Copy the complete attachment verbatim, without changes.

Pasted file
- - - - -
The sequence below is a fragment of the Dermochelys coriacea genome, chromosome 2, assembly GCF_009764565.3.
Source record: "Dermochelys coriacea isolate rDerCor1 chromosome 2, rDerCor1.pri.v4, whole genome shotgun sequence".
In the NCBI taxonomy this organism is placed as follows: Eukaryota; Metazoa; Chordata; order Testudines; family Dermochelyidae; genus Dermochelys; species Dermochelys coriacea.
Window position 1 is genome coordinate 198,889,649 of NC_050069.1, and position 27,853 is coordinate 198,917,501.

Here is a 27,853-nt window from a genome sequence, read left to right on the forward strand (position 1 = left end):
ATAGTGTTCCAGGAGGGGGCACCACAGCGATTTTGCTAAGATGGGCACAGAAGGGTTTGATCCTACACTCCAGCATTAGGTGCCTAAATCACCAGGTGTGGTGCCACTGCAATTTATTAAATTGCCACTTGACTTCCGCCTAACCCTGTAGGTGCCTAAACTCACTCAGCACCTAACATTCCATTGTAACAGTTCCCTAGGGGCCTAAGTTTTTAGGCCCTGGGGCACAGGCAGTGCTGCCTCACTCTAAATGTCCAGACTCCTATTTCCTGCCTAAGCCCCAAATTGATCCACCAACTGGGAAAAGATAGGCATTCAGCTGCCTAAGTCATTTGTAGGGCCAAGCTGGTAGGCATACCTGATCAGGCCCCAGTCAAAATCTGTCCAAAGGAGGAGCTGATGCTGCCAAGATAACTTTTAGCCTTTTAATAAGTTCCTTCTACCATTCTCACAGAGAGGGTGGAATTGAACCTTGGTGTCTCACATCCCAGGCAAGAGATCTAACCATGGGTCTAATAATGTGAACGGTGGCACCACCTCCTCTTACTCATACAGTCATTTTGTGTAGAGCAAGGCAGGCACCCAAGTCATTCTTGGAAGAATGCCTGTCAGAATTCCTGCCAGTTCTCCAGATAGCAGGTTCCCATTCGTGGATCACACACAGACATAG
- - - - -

The sequence below is a fragment of the Dermochelys coriacea genome, chromosome 2, assembly GCF_009764565.3.
Source record: "Dermochelys coriacea isolate rDerCor1 chromosome 2, rDerCor1.pri.v4, whole genome shotgun sequence".
In the NCBI taxonomy this organism is placed as follows: Eukaryota; Metazoa; Chordata; order Testudines; family Dermochelyidae; genus Dermochelys; species Dermochelys coriacea.
Window position 1 is genome coordinate 198,889,649 of NC_050069.1, and position 27,853 is coordinate 198,917,501.

Here is a 27,853-nt window from a genome sequence, read left to right on the forward strand (position 1 = left end):
ATAGTGTTCCAGGAGGGGGCACCACAGCGATTTTGCTAAGATGGGCACAGAAGGGTTTGATCCTACACTCCAGCATTAGGTGCCTAAATCACCAGGTGTGGTGCCACTGCAATTTATTAAATTGCCACTTGACTTCCGCCTAACCCTGTAGGTGCCTAAACTCACTCAGCACCTAACATTCCATTGTAACAGTTCCCTAGGGGCCTAAGTTTTTAGGCCCTGGGGCACAGGCAGTGCTGCCTCACTCTAAATGTCCAGACTCCTATTTCCTGCCTAAGCCCCAAATTGATCCACCAACTGGGAAAAGATAGGCATTCAGCTGCCTAAGTCATTTGTAGGGCCAAGCTGGTAGGCATACCTGATCAGGCCCCAGTCAAAATCTGTCCAAAGGAGGAGCTGATGCTGCCAAGATAACTTTTAGCCTTTTAATAAGTTCCTTCTACCATTCTCACAGAGAGGGTGGAATTGAACCTTGGTGTCTCACATCCCAGGCAAGAGATCTAACCATGGGTCTAATAATGTGAACGGTGGCACCACCTCCTCTTACTCATACAGTCATTTTGTGTAGAGCAAGGCAGGCACCCAAGTCATTCTTGGAAGAATGCCTGTCAGAATTCCTGCCAGTTCTCCAGATAGCAGGTTCCCATTCGTGGATCACACACAGACATAG